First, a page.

Definitions

from Wiktionary, Creative Commons Attribution/Share-Alike License

  • n. Plural form of burke.

Etymologies

Sorry, no etymologies found.

Examples

  • Yet Lord Normanby "burkes" this correct information, and clutches on the vague and unfounded assertions of Mr Wiggins, merely for the purpose of damaging the character of a body of men, who had already been sufficiently injured by the consequences of his misgovernment.

    Blackwood's Edinburgh Magazine - Volume 55, No. 343, May 1844

  • Confucius, who once broke a treaty himself, naturally retrospectively considered this ducal treaty of no effect, and he even goes so far as to avoid mentioning in his annals some of the important persons who were present; he especially "burkes" two Chinese ruling princes, who were shameless enough to ride in the same chariot with the King of Ts'u, under whose predominancy they were, and who were therefore themselves under a kind of stress.

    Ancient China Simplified

  • Pretty knocks, I promise him with plenty burkes for his shins.

    Finnegans Wake

  • Current Music: aaron says his pizza is no burkes allowed.1 gunslinger | crown me king

    mordicai: crown me king!

  • I tried to shrug but his burkes were still pressing me down.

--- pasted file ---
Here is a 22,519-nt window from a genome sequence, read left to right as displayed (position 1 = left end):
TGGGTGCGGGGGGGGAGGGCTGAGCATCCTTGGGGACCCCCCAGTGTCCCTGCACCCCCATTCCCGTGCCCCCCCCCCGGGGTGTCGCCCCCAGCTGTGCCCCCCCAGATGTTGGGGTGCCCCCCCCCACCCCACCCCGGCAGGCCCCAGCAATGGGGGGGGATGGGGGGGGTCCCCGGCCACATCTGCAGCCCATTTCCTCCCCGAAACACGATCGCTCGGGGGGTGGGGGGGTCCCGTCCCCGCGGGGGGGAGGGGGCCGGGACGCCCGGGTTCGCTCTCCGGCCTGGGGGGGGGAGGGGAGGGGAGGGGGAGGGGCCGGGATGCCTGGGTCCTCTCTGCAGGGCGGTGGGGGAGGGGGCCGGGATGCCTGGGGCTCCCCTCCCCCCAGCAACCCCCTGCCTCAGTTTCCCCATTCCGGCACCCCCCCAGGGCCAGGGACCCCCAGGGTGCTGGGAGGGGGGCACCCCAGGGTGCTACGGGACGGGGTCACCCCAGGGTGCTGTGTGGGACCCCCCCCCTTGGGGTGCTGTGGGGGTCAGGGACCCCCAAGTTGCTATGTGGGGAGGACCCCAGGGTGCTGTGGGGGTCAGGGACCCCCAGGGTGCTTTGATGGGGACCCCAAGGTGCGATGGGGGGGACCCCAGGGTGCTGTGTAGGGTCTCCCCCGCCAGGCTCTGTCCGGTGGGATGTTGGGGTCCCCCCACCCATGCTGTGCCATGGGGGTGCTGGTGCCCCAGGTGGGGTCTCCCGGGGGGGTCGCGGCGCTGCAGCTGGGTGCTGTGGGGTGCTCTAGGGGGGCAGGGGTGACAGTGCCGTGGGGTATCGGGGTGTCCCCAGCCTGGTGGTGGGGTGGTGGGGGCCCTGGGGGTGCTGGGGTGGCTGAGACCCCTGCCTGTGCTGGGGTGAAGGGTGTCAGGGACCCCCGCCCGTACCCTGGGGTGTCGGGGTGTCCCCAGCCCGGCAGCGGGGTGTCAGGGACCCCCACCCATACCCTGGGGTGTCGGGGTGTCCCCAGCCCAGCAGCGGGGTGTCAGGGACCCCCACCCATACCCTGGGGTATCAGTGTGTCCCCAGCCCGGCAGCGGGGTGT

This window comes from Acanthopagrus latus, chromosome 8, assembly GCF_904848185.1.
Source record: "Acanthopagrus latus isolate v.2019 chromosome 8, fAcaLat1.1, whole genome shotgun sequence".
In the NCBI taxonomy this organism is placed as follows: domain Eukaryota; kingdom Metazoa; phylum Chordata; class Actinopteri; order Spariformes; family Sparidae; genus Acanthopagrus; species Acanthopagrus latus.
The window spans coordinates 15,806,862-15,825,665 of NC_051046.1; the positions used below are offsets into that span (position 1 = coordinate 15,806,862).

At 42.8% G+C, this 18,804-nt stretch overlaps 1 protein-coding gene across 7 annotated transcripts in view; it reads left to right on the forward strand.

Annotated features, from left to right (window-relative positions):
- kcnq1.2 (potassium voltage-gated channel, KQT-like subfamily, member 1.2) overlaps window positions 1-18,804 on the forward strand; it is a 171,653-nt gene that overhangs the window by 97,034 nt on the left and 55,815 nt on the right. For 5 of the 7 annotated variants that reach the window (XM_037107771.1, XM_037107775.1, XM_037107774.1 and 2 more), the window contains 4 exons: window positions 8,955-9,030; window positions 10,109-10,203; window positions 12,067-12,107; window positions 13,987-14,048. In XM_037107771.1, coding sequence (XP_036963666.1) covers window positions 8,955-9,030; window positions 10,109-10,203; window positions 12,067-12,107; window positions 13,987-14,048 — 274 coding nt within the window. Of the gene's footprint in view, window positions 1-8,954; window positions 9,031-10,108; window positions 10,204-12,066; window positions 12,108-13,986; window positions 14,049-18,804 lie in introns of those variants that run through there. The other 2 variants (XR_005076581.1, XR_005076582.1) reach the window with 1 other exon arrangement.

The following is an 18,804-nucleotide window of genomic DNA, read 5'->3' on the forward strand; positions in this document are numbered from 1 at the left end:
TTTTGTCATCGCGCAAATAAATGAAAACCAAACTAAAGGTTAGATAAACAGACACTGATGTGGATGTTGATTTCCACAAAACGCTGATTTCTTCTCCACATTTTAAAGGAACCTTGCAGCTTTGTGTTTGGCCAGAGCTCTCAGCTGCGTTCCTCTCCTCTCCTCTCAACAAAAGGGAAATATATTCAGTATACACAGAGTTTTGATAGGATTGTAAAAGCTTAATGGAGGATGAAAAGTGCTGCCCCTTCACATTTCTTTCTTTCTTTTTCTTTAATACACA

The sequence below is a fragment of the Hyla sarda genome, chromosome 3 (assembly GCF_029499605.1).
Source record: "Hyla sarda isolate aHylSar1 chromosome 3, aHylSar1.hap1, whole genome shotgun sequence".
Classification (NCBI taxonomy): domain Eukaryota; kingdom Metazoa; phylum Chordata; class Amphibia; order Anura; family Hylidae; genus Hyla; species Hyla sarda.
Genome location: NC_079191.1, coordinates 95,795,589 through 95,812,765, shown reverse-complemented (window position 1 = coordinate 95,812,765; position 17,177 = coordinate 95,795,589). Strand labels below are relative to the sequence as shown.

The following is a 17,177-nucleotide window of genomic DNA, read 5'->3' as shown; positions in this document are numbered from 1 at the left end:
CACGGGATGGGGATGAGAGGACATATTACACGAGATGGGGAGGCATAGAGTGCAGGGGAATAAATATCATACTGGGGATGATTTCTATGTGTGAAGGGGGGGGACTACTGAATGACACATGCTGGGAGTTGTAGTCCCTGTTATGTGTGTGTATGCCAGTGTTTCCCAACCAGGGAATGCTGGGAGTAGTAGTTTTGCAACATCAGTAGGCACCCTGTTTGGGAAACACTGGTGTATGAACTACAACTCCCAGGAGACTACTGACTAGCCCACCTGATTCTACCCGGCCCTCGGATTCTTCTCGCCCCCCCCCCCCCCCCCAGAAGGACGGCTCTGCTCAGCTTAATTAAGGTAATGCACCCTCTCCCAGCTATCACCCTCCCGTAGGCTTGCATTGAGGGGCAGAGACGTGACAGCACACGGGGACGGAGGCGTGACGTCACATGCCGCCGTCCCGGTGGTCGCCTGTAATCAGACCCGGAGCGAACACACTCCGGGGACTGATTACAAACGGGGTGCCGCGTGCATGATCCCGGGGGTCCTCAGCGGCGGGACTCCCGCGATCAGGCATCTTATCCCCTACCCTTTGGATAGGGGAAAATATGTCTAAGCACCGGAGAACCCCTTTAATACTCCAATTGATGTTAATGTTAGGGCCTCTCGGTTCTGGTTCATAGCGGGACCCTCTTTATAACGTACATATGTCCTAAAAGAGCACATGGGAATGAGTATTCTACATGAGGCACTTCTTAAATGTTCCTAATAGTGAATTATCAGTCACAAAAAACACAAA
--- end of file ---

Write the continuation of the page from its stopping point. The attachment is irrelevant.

The Vatican Rip

  • Therefore, in the "History," he disclaims the destruction by the brethren of the monasteries -- the mob did that; and he burkes the threat of death to priests: though he told the truth, privately, to Mrs. Locke.

    John Knox and the Reformation

  • Views expressed in the comments do not represent those of Reuters. burkes wrote:

    Reuters: Top News

  • For all the Fiscal & Monetary stimulus and bailouts over the past year or so, cash for clunker program, home owners credit and so forth…seems to me that with 2/3's of economic growth dependent on the consumer, we should consider putting cash back in the consumer's pocket to get burkes, your "idea" was already used by the banks at the peak of the economy, and it didn't work.

    Reuters: Top News

  • Therefore, in the “History,” he disclaims the destruction by the brethren of the monasteries ” the mob did that; and he burkes the threat of death to priests: though he told the truth, privately, to Mrs. Locke.

    John Knox and the Reformation

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